Thursday, January 12, 2006


Last night, Gov. Matt Blunt delivered his State of the State address. He painted quite the rosy picture, saying money was so much better than when he took over after that dumb ol' Democrat governor. When last year, he was talking cuts, cuts, cuts, this year he's all spend, spend, spend.

During his speech, however, he issued a challenge to Democrats and others who disagreed with his policy of cutting from Medicaid and other state services to give more to elementary education:

"For those who continue to clamor for a return to the old way I ask that you be candid. Be honest with the people of Missouri and tell them what programs you would cut or what taxes you would raise. Do not pretend that we can spend money in a vacuum with no resulting harm to schools or Missouri taxpayers."

The message: "What would YOU have cut?" And Dems would be hard-pressed to answer.

The GOP's message for the last few years (before Blunt ever got to the big chair) has been to control spending. As Blunt said several times last night, his budget and policies are all about legislators managing money the same way we balance our checkbooks. Hear hear, says the Mailbox. We have to have money to take care of the people who need it. But now that the state appears to have money, Blunt wants to spend like crazy. More for education. More for Medicaid. More for a crime lab. Tax credits for Kansas City stadiums.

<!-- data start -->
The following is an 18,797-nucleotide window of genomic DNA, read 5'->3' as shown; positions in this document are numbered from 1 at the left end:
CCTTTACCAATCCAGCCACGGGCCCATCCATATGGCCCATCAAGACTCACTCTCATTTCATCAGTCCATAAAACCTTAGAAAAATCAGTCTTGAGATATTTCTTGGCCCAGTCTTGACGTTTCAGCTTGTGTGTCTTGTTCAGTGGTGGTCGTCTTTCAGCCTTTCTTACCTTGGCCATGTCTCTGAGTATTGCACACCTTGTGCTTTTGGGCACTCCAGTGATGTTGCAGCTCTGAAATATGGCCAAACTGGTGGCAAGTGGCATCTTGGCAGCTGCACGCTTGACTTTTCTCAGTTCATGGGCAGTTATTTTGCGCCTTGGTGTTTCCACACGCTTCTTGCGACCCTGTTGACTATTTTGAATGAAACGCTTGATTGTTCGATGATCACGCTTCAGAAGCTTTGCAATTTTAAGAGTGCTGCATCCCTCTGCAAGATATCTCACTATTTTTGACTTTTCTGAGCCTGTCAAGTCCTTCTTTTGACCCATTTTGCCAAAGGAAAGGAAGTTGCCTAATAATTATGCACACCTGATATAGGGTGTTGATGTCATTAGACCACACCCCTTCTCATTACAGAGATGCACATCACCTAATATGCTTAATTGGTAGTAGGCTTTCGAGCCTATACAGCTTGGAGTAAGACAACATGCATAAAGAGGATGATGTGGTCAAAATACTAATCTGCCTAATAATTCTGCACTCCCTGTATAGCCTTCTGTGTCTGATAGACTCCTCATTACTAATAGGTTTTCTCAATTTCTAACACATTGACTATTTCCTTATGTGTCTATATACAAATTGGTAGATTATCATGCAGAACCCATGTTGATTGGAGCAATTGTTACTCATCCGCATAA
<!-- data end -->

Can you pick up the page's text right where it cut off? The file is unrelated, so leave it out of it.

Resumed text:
Not once did he mention a SPENDING CAP. You know, a limit to ensure the state saves enough of our tax money so that we don't have to endure cuts like we have over the last four years.

And the Dems aren't catching on. Sen. Maida Coleman delivered the Democratic response—filled with as much party posturing as the Governor's speech. From the speech of doom-and-gloom:

"Missourians are tired of hearing about trickle down economics and corporate welfare and the creation of yet another task force of Matt Blunt’s campaign contributors to figure out what is wrong. We know what’s wrong. The governor’s policies don’t work."

The Mailbox would like to remind you that if you want to know the state of the state, don't listen to any speech that begins with "State of the State Address." These are not accurate representations of how things are going—they are just political opportunities to cloud people's minds with empty rhetoric and kneejerk talking points.

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